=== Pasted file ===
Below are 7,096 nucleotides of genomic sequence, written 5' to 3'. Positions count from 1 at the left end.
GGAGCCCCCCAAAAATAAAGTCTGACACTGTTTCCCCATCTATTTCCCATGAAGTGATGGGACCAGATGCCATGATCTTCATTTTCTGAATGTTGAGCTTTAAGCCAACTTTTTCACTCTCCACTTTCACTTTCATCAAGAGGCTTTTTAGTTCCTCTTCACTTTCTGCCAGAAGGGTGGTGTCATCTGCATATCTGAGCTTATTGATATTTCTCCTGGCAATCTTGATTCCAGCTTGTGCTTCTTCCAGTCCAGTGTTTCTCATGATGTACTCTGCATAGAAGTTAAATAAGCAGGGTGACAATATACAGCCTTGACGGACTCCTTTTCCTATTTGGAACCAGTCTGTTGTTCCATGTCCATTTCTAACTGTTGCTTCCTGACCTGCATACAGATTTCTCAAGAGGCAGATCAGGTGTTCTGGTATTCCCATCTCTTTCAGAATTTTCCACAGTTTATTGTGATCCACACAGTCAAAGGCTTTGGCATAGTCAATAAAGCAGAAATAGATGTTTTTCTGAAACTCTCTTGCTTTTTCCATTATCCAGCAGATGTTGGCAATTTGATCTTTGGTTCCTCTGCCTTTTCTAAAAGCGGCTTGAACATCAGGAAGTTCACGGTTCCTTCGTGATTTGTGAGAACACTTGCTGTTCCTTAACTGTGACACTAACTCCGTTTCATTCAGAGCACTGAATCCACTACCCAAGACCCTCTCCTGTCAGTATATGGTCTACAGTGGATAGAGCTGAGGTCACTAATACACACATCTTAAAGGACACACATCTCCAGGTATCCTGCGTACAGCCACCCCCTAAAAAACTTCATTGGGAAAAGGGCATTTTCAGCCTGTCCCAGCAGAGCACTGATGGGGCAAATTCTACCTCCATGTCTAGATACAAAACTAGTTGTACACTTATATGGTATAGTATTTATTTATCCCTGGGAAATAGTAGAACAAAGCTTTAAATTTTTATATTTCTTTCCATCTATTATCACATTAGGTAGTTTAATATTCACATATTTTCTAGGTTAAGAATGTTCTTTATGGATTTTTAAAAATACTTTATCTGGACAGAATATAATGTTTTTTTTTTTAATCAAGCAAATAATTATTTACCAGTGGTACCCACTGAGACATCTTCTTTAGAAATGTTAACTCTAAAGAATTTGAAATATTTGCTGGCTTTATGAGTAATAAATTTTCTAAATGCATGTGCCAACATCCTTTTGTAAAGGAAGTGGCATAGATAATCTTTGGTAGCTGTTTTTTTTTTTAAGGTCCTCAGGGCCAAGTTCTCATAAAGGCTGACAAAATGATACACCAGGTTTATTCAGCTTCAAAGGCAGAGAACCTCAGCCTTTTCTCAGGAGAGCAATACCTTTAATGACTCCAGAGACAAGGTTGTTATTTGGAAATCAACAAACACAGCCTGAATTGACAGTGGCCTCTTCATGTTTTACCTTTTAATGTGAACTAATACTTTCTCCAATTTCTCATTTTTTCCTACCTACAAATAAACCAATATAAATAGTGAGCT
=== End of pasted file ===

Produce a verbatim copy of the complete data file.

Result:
Below are 7,096 nucleotides of genomic sequence, written 5' to 3'. Positions count from 1 at the left end.
GGAGCCCCCCAAAAATAAAGTCTGACACTGTTTCCCCATCTATTTCCCATGAAGTGATGGGACCAGATGCCATGATCTTCATTTTCTGAATGTTGAGCTTTAAGCCAACTTTTTCACTCTCCACTTTCACTTTCATCAAGAGGCTTTTTAGTTCCTCTTCACTTTCTGCCAGAAGGGTGGTGTCATCTGCATATCTGAGCTTATTGATATTTCTCCTGGCAATCTTGATTCCAGCTTGTGCTTCTTCCAGTCCAGTGTTTCTCATGATGTACTCTGCATAGAAGTTAAATAAGCAGGGTGACAATATACAGCCTTGACGGACTCCTTTTCCTATTTGGAACCAGTCTGTTGTTCCATGTCCATTTCTAACTGTTGCTTCCTGACCTGCATACAGATTTCTCAAGAGGCAGATCAGGTGTTCTGGTATTCCCATCTCTTTCAGAATTTTCCACAGTTTATTGTGATCCACACAGTCAAAGGCTTTGGCATAGTCAATAAAGCAGAAATAGATGTTTTTCTGAAACTCTCTTGCTTTTTCCATTATCCAGCAGATGTTGGCAATTTGATCTTTGGTTCCTCTGCCTTTTCTAAAAGCGGCTTGAACATCAGGAAGTTCACGGTTCCTTCGTGATTTGTGAGAACACTTGCTGTTCCTTAACTGTGACACTAACTCCGTTTCATTCAGAGCACTGAATCCACTACCCAAGACCCTCTCCTGTCAGTATATGGTCTACAGTGGATAGAGCTGAGGTCACTAATACACACATCTTAAAGGACACACATCTCCAGGTATCCTGCGTACAGCCACCCCCTAAAAAACTTCATTGGGAAAAGGGCATTTTCAGCCTGTCCCAGCAGAGCACTGATGGGGCAAATTCTACCTCCATGTCTAGATACAAAACTAGTTGTACACTTATATGGTATAGTATTTATTTATCCCTGGGAAATAGTAGAACAAAGCTTTAAATTTTTATATTTCTTTCCATCTATTATCACATTAGGTAGTTTAATATTCACATATTTTCTAGGTTAAGAATGTTCTTTATGGATTTTTAAAAATACTTTATCTGGACAGAATATAATGTTTTTTTTTTTAATCAAGCAAATAATTATTTACCAGTGGTACCCACTGAGACATCTTCTTTAGAAATGTTAACTCTAAAGAATTTGAAATATTTGCTGGCTTTATGAGTAATAAATTTTCTAAATGCATGTGCCAACATCCTTTTGTAAAGGAAGTGGCATAGATAATCTTTGGTAGCTGTTTTTTTTTTTAAGGTCCTCAGGGCCAAGTTCTCATAAAGGCTGACAAAATGATACACCAGGTTTATTCAGCTTCAAAGGCAGAGAACCTCAGCCTTTTCTCAGGAGAGCAATACCTTTAATGACTCCAGAGACAAGGTTGTTATTTGGAAATCAACAAACACAGCCTGAATTGACAGTGGCCTCTTCATGTTTTACCTTTTAATGTGAACTAATACTTTCTCCAATTTCTCATTTTTTCCTACCTACAAATAAACCAATATAAATAGTGAGCT